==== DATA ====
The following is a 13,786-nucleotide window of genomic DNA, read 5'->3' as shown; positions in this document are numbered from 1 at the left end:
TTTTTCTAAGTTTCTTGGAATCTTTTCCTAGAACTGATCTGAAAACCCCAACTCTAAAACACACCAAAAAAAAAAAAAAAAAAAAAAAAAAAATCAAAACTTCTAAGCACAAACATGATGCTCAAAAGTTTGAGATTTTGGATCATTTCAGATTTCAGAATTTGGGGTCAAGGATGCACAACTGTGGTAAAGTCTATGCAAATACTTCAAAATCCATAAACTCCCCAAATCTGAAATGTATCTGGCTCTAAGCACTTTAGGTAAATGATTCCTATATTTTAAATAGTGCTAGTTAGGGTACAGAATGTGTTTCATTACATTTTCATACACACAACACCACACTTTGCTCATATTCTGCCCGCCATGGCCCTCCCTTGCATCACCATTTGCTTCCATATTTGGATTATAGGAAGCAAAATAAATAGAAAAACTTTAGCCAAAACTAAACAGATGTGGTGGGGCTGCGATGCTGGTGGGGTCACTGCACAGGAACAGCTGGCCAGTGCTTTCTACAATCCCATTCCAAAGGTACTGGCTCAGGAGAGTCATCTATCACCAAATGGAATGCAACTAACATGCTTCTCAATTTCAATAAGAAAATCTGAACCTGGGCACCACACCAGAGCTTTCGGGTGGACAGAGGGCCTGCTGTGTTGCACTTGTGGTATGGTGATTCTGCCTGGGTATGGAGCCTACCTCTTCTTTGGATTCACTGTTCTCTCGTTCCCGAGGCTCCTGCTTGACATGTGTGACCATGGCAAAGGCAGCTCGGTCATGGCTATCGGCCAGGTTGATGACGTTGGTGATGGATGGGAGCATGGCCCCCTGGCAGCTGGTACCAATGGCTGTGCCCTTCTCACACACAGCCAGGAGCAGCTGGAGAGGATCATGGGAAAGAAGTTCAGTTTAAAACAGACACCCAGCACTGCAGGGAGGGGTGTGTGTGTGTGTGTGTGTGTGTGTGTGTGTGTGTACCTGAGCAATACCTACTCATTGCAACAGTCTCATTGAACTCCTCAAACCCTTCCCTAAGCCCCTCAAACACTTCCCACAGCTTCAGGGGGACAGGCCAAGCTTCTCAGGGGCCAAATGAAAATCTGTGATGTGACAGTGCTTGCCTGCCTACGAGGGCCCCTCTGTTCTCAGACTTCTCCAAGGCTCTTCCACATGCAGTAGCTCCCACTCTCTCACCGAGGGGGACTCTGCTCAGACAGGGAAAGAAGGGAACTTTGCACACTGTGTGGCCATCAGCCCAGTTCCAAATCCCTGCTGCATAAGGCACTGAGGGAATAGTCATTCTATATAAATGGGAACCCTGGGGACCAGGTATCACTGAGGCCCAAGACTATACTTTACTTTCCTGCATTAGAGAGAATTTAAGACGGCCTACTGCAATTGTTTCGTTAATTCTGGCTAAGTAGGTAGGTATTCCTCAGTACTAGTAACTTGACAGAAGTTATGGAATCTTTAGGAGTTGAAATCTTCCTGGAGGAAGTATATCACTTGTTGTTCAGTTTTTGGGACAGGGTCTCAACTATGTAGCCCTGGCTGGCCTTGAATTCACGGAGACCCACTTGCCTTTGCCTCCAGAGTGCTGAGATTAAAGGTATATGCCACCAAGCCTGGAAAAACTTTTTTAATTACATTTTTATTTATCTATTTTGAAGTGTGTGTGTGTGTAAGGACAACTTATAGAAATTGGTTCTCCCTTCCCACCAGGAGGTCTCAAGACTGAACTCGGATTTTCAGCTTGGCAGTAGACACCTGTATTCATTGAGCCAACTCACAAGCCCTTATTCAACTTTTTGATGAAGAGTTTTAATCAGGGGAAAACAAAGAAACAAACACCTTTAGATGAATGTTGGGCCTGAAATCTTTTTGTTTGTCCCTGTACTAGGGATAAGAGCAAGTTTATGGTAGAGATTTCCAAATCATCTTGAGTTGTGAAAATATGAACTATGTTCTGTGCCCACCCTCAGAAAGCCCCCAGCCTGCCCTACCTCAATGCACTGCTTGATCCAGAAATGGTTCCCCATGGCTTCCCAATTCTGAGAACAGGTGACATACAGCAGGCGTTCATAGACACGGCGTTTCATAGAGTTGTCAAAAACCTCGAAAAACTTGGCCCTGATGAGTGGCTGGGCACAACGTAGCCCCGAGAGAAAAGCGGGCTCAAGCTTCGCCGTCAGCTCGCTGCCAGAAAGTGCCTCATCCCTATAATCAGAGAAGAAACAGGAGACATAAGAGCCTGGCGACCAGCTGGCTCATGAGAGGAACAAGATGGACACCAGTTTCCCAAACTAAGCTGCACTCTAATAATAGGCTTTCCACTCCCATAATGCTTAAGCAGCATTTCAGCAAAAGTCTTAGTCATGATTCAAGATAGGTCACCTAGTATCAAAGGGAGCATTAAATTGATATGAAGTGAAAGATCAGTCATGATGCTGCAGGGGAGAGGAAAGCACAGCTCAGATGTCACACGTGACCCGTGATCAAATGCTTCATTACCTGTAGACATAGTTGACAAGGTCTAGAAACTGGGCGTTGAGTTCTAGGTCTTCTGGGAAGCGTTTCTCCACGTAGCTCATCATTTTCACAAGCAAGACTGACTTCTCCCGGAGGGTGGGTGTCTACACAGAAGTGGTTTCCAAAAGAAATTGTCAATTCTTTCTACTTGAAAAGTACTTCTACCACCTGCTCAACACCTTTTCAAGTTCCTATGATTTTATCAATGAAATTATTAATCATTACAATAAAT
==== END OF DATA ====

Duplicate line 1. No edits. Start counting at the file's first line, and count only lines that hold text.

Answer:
The following is a 13,786-nucleotide window of genomic DNA, read 5'->3' as shown; positions in this document are numbered from 1 at the left end: